Diary of a Kashmiri Widow – The end
"18 when dead, 19 when widowed, I am this self-aggrandazing nation's best kept secret"
A demure stillness stared down the sickening restlessess within me as I took back to the hearth. Life progressed without the shadow of an interruption as if my gifted honor was once again a matter dismissed by the sanctity of fate. I became indifferent to the shadows of my memories and for days, I must admit, hated Arif for dying on our dreams. Talking of hatred, surprising I had none for Feroz. None for the army men who raped me. None for the minister who consumed what remained of my dignity. Perhaps hatred needed emotions and perhaps I now had none. Yet, I had started hating Arif.
Feroz was awarded the construction contract for the retaining wall that would arrest the erosion of the hill, of all the possible places, behind the babbling village spring. The wall would also serve as a war memorial where the eloquent captains of this war and also of my drafted honor could come and lay their wreaths. From Arif's bracelets of button daisies to the wreaths of sacrifice and patriotism, my wrists had become the emblems of this nation's dark reality.
The retaining wall contract would fetch Feroz eighty five thousand rupees. I found disgusted, paradoxical pride in the handsome valuation of my "dealings" with the minister. Feroz, as always spent most of his days at work and most of his nights drinking with the soldiers in the camp. To commemorate the horrific, almost perpetually pulsating memory of that night of "sacrifice", Feroz too now smelled like that almost paralyzingly familiar stench of alcohol and gunpowder.
I, often lost in pastel conversations with the freckled mud wall of Feroz's kitchen, wondered if Feroz - the avowed "keeper and guardian" of my "honor" and "dignity", befittingly drank with and to the health of the same army men who dutifully took their share from the seemingly inexhaustible reservoir of my sacrifice. That sadisitic curiosity came to an end a few weeks later. The brave pall bearers of our rebellion's righteous burden had observed Feroz's freqeunt visits to the camp. Returning from an evening of toasting and merriment at the camp, Feroz was shot thrice in the heart for he was declared an "informer" - an accolade spontaneously awardable with a merciless death. On the 23rd of June that year, I officially assumed the previously acknowledged unofficial title of a widow. In the greater scheme of the greater good, my actual reality finally met my assumed reality with an impetuous, long awaited and affectionate embrace.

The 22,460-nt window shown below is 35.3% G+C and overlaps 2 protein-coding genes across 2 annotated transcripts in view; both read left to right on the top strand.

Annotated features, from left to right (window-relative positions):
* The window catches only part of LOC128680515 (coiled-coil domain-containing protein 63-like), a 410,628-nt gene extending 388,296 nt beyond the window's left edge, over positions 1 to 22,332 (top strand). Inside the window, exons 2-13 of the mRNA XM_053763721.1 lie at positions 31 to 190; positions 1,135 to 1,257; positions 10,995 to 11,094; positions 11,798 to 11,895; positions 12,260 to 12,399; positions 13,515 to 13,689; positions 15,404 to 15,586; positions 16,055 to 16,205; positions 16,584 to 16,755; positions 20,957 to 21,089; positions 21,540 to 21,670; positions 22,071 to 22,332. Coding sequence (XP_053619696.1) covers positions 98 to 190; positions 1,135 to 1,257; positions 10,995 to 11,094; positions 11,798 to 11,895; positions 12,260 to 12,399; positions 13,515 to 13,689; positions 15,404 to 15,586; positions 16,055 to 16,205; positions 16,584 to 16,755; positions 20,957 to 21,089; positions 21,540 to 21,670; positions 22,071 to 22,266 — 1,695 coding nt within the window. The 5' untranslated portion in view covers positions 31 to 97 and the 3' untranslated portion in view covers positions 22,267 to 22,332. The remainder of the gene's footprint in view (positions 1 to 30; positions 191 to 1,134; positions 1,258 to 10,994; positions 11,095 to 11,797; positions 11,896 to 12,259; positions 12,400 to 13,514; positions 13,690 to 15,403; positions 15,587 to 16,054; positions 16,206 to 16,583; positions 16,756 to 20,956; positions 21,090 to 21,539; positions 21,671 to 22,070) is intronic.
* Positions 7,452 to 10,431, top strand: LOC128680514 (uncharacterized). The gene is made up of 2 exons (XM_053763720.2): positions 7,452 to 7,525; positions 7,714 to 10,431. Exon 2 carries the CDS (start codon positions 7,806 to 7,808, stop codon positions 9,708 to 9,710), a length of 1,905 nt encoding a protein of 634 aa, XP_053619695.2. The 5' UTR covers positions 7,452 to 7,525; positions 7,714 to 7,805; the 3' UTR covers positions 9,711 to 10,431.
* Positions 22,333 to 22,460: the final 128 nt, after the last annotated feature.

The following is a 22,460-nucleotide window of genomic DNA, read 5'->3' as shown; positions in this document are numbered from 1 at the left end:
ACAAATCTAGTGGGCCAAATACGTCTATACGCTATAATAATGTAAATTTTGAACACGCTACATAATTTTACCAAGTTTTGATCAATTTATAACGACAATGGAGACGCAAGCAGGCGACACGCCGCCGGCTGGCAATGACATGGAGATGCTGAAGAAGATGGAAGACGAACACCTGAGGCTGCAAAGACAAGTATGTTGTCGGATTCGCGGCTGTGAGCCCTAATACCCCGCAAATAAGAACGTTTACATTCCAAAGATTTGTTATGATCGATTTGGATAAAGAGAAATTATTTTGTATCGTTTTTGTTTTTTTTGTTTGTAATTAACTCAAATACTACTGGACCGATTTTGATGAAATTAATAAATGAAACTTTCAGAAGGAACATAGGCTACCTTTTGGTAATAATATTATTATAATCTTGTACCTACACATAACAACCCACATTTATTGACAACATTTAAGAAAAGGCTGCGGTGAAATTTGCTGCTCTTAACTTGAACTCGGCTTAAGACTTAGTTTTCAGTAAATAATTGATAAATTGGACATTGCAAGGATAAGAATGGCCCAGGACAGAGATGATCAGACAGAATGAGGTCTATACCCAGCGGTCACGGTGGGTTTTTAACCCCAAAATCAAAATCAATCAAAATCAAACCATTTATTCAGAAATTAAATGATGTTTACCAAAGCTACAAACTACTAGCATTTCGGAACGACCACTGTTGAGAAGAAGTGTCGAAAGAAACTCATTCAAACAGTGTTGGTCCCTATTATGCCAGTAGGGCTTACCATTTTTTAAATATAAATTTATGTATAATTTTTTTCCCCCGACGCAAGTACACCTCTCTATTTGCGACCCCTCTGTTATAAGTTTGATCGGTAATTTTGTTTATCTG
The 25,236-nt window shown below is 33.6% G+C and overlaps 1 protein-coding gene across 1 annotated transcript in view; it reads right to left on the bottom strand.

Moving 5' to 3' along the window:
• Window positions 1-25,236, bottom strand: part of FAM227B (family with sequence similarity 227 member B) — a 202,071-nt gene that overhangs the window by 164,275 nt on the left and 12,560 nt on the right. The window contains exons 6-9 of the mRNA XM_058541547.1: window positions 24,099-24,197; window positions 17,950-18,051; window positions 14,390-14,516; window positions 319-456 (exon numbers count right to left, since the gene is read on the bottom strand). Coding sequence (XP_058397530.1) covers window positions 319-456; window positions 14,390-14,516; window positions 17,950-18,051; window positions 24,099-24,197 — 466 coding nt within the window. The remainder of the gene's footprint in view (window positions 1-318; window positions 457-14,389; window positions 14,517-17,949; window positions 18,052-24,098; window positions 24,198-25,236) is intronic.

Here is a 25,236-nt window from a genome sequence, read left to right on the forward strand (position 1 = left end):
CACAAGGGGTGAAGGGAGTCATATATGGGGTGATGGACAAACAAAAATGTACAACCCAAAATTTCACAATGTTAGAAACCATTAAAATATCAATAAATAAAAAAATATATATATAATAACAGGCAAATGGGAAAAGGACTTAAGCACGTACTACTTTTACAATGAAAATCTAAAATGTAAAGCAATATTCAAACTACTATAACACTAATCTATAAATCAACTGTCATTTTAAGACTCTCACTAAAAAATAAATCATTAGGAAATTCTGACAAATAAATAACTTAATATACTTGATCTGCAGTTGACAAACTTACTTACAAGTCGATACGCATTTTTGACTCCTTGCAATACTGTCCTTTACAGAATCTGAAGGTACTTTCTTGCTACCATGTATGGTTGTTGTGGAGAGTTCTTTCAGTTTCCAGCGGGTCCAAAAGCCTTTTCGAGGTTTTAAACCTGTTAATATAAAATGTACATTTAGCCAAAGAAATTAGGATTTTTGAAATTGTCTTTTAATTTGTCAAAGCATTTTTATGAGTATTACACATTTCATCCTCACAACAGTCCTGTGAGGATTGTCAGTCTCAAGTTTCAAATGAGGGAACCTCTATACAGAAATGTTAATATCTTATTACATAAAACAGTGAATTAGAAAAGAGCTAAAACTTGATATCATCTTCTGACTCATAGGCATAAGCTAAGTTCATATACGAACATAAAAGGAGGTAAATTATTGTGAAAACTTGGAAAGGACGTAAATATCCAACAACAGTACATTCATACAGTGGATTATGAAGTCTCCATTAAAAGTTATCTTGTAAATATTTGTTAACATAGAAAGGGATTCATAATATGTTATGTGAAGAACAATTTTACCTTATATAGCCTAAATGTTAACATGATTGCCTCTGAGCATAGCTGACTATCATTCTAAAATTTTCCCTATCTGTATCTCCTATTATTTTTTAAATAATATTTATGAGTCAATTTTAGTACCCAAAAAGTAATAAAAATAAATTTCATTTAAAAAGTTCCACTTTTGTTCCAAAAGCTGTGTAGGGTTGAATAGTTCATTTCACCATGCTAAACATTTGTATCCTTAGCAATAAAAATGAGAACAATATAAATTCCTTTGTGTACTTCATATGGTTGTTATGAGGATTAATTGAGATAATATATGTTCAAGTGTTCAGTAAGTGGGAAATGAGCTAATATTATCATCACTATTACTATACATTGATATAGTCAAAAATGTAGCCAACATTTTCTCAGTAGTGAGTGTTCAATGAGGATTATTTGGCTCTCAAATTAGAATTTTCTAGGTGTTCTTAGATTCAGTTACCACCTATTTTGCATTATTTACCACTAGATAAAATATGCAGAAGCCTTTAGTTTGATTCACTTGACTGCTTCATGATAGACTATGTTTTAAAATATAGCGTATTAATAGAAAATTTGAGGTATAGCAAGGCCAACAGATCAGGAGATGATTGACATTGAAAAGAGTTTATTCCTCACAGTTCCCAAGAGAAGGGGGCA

Feroz was buried in the little graveyard next to the spring, around a dozen or so graves away from Arif's. How would the soul of a lover rest with the soul of his beloved's tormentor in the same graveyard? How could Arif and Feroz both end up buried in our village's own little "martyr's graveyard"? God (as my wrinkled, story telling grandmother often said) had a great sense of humor. He sure did. The brook was now a complete mausoleum of my life - the spring that was a witness to my love, my desire to live and die, the burial of my green eyed sweetheart, the retaining wall of my dishonor and now the grave of my alleged husband. I now had my world summarised all within an ironically and even disturbingly peaceful nook in the hills. Yes, God had a sense of humor!
A few months after Feroz's death, I gave birth to a son whose destiny would be an enveloped dusk of my life. Abid was born in the dilapidated government dispensary of the village. He didn't, as babies normally did, cry when he was born. I remember smiling in pain wondering if I had consumed Abid's emotions too in my womb. Abid's arrival meant that food now became a necessity. He needed warm clothes too. The winter was just around the corner. Even in my resignation from life, I found a purpose in Abid. Yet, I found shame and misery in his hunger and deprivation. I reluctantly spent months knocking the doors of our tall, bearded and unbearded charismatic leaders of rebellion asking for a pittance for my Abid's survival - if not mine. Turned away, scoffed at and at times even disrespected as an apparently indecent woman, I became the iconic figure of ridicule at the village bus stop. Abid grew sicker and weaker with each passing day. There wasn't a grain or a morsel at home. He was ill-clad, cold and hungry. I was still and dead, like the fresh cold wind of the advancing winter. To set my child free from the vicious reality of my life and his inherited destiny, on our way back from another heartbreaking trip to the government secretariat for a relief "SRO" assistance, I clasped Abid in a tight embrace and jumped in the murky river that parted the town but not it's hypocrisy. 18 when spiritually dead, 19 when widowed and 20 when physically dead, I will remain this self aggrandizing nation's best kept secret...
(Junaid Azim Mattu is the Srinagar District President of Peoples's Conference. This is a work of fiction perhaps more real than a reality. Feedback at firstname.lastname@example.org)
Lastupdate on : Fri, 17 Aug 2012 21:30:00 Makkah time
Lastupdate on : Fri, 17 Aug 2012 18:30:00 GMT
Lastupdate on : Sat, 18 Aug 2012 00:00:00 IST
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